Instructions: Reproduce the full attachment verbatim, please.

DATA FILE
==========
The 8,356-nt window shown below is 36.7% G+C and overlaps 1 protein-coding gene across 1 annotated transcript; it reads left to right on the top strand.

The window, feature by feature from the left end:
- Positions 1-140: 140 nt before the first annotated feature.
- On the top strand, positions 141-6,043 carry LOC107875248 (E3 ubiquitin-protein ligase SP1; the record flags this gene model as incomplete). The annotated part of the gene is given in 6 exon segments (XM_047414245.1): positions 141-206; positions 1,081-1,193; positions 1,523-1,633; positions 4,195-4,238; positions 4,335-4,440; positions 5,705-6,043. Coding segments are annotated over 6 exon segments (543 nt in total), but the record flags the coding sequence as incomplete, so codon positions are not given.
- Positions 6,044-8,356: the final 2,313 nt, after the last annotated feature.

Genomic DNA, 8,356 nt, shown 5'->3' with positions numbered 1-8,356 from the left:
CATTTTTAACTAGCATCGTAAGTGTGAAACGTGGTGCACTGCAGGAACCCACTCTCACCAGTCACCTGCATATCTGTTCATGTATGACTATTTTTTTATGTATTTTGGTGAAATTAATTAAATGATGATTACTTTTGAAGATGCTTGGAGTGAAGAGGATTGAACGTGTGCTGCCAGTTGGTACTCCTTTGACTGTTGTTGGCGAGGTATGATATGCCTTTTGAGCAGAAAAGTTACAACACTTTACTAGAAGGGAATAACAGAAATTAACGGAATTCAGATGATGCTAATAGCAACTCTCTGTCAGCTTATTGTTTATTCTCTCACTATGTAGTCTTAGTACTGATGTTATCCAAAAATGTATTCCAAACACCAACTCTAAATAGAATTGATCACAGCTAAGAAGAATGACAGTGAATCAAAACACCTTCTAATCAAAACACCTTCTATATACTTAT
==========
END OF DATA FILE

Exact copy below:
The 8,356-nt window shown below is 36.7% G+C and overlaps 1 protein-coding gene across 1 annotated transcript; it reads left to right on the top strand.

The window, feature by feature from the left end:
- Positions 1-140: 140 nt before the first annotated feature.
- On the top strand, positions 141-6,043 carry LOC107875248 (E3 ubiquitin-protein ligase SP1; the record flags this gene model as incomplete). The annotated part of the gene is given in 6 exon segments (XM_047414245.1): positions 141-206; positions 1,081-1,193; positions 1,523-1,633; positions 4,195-4,238; positions 4,335-4,440; positions 5,705-6,043. Coding segments are annotated over 6 exon segments (543 nt in total), but the record flags the coding sequence as incomplete, so codon positions are not given.
- Positions 6,044-8,356: the final 2,313 nt, after the last annotated feature.

Genomic DNA, 8,356 nt, shown 5'->3' with positions numbered 1-8,356 from the left:
CATTTTTAACTAGCATCGTAAGTGTGAAACGTGGTGCACTGCAGGAACCCACTCTCACCAGTCACCTGCATATCTGTTCATGTATGACTATTTTTTTATGTATTTTGGTGAAATTAATTAAATGATGATTACTTTTGAAGATGCTTGGAGTGAAGAGGATTGAACGTGTGCTGCCAGTTGGTACTCCTTTGACTGTTGTTGGCGAGGTATGATATGCCTTTTGAGCAGAAAAGTTACAACACTTTACTAGAAGGGAATAACAGAAATTAACGGAATTCAGATGATGCTAATAGCAACTCTCTGTCAGCTTATTGTTTATTCTCTCACTATGTAGTCTTAGTACTGATGTTATCCAAAAATGTATTCCAAACACCAACTCTAAATAGAATTGATCACAGCTAAGAAGAATGACAGTGAATCAAAACACCTTCTAATCAAAACACCTTCTATATACTTAT